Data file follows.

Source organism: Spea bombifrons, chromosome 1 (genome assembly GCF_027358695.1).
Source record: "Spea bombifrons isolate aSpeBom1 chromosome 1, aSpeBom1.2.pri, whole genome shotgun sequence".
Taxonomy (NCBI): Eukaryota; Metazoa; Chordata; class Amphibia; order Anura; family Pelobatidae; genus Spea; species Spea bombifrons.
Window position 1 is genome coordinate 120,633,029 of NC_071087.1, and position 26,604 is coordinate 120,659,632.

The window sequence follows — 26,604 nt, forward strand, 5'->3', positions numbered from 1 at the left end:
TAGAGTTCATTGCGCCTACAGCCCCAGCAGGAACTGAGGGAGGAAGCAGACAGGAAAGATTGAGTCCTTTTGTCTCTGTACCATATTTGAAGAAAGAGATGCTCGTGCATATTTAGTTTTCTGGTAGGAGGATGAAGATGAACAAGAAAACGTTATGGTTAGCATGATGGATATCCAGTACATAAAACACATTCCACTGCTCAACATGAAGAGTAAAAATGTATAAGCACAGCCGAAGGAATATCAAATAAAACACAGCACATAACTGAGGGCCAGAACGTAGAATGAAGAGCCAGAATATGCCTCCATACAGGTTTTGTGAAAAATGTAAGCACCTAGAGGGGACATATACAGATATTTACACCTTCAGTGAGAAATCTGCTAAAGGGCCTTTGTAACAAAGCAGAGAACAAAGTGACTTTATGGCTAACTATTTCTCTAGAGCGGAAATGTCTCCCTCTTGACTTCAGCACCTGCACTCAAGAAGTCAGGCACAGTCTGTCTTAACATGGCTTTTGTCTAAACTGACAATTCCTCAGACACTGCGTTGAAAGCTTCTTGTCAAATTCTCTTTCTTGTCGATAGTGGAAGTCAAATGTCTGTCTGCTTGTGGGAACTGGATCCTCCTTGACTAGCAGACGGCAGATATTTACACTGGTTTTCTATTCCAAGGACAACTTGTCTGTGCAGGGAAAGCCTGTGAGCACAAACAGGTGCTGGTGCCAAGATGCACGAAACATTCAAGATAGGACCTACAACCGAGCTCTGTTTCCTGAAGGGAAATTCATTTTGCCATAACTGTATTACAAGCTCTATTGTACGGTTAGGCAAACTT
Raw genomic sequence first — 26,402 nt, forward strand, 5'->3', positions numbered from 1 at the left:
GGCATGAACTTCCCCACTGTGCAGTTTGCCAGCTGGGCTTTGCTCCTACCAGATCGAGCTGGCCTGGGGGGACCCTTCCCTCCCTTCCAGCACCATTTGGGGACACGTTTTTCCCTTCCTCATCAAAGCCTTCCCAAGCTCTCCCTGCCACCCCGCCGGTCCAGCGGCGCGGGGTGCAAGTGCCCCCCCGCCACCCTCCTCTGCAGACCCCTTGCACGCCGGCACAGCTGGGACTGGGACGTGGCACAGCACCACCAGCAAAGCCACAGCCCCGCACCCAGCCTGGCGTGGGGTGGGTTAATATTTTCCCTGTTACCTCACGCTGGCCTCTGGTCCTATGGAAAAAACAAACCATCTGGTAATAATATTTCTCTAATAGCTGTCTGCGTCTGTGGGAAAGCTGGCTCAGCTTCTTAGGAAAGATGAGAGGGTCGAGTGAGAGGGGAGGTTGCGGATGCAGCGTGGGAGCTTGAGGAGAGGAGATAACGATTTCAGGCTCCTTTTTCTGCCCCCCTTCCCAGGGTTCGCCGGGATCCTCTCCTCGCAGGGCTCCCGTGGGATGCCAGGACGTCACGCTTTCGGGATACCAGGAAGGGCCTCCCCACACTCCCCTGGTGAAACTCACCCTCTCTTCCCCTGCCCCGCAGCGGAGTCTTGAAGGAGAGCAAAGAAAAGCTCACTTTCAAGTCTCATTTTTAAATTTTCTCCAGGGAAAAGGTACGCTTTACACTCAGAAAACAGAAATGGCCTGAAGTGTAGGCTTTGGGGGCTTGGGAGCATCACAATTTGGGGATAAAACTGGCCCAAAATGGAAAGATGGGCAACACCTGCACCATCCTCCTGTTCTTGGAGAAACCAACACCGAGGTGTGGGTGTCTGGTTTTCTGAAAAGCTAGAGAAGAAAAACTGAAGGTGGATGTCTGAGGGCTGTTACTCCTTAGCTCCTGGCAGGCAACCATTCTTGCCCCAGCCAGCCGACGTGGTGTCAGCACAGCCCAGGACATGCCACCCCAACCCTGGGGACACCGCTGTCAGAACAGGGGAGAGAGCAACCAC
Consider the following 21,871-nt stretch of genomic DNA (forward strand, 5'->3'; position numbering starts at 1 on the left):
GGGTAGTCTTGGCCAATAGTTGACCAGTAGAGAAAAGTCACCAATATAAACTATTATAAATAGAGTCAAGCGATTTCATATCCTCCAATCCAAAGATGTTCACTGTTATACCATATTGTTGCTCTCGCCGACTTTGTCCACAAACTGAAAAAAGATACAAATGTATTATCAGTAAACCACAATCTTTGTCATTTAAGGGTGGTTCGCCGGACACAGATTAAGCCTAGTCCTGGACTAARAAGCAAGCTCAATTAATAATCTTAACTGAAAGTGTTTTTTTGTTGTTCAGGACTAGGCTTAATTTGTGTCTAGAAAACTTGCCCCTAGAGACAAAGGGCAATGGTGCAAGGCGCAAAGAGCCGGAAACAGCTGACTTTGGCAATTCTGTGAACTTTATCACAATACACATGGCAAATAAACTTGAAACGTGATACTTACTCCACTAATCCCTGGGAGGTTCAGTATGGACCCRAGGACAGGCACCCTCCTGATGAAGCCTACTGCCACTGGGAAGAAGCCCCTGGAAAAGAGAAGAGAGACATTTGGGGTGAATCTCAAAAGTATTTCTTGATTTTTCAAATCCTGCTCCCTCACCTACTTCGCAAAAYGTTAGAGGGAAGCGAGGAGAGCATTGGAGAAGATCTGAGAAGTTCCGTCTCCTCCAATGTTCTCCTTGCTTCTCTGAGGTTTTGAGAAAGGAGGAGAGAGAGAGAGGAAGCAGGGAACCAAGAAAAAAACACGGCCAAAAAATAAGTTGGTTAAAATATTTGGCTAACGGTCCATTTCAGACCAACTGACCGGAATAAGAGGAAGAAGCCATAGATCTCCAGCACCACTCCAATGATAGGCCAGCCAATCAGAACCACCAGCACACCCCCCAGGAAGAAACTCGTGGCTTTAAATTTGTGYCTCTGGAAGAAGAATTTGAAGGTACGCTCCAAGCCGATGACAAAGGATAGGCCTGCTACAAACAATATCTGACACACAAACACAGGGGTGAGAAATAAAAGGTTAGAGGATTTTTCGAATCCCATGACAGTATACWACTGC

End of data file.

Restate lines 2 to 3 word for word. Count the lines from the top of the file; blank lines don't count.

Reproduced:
Source record: "Spea bombifrons isolate aSpeBom1 chromosome 1, aSpeBom1.2.pri, whole genome shotgun sequence".
Taxonomy (NCBI): Eukaryota; Metazoa; Chordata; class Amphibia; order Anura; family Pelobatidae; genus Spea; species Spea bombifrons.